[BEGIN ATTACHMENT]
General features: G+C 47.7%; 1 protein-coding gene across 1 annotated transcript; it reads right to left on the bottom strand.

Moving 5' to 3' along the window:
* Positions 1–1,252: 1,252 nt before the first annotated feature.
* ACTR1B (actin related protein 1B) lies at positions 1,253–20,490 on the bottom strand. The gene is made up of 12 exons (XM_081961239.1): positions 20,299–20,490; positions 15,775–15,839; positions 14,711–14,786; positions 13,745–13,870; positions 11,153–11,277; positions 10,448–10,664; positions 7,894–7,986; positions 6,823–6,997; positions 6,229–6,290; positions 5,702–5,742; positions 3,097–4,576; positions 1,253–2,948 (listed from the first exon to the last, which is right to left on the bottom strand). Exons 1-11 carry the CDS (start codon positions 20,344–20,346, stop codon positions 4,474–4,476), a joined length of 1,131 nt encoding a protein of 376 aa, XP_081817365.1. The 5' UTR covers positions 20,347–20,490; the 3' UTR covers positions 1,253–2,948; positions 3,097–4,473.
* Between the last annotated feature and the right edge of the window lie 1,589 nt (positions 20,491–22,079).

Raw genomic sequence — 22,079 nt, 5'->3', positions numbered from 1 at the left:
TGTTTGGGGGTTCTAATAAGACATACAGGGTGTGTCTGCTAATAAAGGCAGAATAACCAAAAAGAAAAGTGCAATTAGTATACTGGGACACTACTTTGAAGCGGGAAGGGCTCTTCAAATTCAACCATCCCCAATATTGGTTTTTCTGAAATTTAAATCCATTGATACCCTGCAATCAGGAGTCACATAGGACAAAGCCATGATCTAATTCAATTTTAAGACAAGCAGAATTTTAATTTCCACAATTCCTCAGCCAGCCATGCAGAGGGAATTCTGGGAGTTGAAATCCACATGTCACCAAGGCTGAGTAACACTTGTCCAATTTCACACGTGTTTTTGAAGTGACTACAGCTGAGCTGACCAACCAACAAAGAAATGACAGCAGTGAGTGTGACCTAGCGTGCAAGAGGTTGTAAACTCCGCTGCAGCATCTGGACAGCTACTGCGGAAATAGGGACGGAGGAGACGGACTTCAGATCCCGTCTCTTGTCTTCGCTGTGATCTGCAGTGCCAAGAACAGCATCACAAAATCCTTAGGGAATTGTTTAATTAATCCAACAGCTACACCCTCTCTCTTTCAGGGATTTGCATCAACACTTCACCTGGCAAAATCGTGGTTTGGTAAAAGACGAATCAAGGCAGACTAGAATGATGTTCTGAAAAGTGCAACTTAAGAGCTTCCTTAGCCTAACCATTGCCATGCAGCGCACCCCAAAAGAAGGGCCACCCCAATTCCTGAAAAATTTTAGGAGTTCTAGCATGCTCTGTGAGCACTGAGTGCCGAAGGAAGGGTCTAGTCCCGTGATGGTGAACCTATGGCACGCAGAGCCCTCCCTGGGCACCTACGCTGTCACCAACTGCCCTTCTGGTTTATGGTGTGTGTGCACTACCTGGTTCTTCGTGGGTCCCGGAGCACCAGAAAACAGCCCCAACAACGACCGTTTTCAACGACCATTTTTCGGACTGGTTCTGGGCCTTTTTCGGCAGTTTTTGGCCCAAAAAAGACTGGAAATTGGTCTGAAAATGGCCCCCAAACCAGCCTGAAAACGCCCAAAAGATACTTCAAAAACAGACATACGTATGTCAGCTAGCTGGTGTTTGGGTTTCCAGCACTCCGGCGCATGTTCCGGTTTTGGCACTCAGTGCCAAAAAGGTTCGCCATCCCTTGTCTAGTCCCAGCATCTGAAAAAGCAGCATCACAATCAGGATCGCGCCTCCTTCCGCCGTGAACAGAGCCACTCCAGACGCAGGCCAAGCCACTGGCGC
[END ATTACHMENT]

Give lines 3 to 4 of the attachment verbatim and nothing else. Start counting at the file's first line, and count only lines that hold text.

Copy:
* Positions 1–1,252: 1,252 nt before the first annotated feature.
* ACTR1B (actin related protein 1B) lies at positions 1,253–20,490 on the bottom strand. The gene is made up of 12 exons (XM_081961239.1): positions 20,299–20,490; positions 15,775–15,839; positions 14,711–14,786; positions 13,745–13,870; positions 11,153–11,277; positions 10,448–10,664; positions 7,894–7,986; positions 6,823–6,997; positions 6,229–6,290; positions 5,702–5,742; positions 3,097–4,576; positions 1,253–2,948 (listed from the first exon to the last, which is right to left on the bottom strand). Exons 1-11 carry the CDS (start codon positions 20,344–20,346, stop codon positions 4,474–4,476), a joined length of 1,131 nt encoding a protein of 376 aa, XP_081817365.1. The 5' UTR covers positions 20,347–20,490; the 3' UTR covers positions 1,253–2,948; positions 3,097–4,473.